The Use of Space

It rains overnight, and the morning puddles hold mirrors up to the sky and the treetops, sprinkled with rusty fallen leaves. My roommate heads out for the weekend. Cindy plays keep-away with me for an hour before falling into slumber. I am buzzing on coffee and warding off the cold weather that finally arrives.

Last Wednesday, I went with a friend to see the New York City Ballet dance to violin music. Their bodies an extension of the melody, they flung themselves into the choreography and into the air, fearless. 

I myself have not been dancing. I think about it, sometimes, and the sensation that fills me is a small mourning, like thinking about time spent with a long-gone pet or memories of living in a far-away place. The dancers shifted across the massive stage, singularly, in mass formation, paired, and I felt something stir in me. The curtain went down, I got on the subway for home, dazed.

You can never predict how you will feel about something, until it happens.

My brother turns 35 tomorrow. It's a big milestone year. And yet this is the first year since moving to NYC that I haven't headed back to California to celebrate with him. I chat on Facetime last night with my parents and my niece. Zoe says hi, then runs off to play. My dad ambles off as well, after a while. The video keeps cutting out, and my mom says, "Oh! Poor connection." Our smiling faces are frozen together on the screen.

My work pulls me across the state. On Monday I'll head out to Long Island for three days, transiting its length from Uplands Farm to Shelter Island. My mind is eager for the adventure, eager to be on the move. I still get a rush from it, that sensation of traveling, the newness of the views, the joy of having navigated oneself to a new place. There is also an understanding of our work that I can only gain from seeing it in person, replacing knowledge where before there was emptiness.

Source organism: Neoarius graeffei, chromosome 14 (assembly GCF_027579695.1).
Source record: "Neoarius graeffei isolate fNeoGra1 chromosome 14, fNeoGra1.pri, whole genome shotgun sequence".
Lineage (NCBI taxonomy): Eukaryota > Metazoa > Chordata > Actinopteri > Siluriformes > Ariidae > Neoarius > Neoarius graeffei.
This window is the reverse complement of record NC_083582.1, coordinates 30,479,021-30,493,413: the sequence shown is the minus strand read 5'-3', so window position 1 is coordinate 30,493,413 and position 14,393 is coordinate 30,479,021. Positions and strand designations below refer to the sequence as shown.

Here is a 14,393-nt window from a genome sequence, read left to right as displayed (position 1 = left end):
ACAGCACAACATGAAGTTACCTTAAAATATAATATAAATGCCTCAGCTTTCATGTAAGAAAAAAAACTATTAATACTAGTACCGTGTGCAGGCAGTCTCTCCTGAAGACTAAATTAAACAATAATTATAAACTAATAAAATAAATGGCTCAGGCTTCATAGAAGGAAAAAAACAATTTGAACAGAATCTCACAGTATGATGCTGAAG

I constantly remind myself that all I do is a choice. I have chosen this city so many times, given up so much time with family and loved ones to be here, to live out the opportunities offered to me here.  Some self-help books tell you to fill those gaps with busy-ness. But I'm not so sure it works. It's a distraction, yes, but it is also only that. 

Wednesday would have been my Great Uncle David's birthday, the small man who always understood my love for animals, who was always kind and encouraging, who left me with only good memories. I miss him still. There are so many I've lost, in one way or another. These spaces, once opened, can never again be filled.

Acceptance. I ponder the blessings I have - my family, this incredible life, what people have deemed "privileges" - and they are strong. I wonder what I can build. I am dreaming big. Frank Lloyd Wright said that "the space within becomes the reality of the building." What I miss becomes me. The question becomes not how to fill the void, but rather, how to make it beautiful? How to use it in my pursuit of lofty ideals? 


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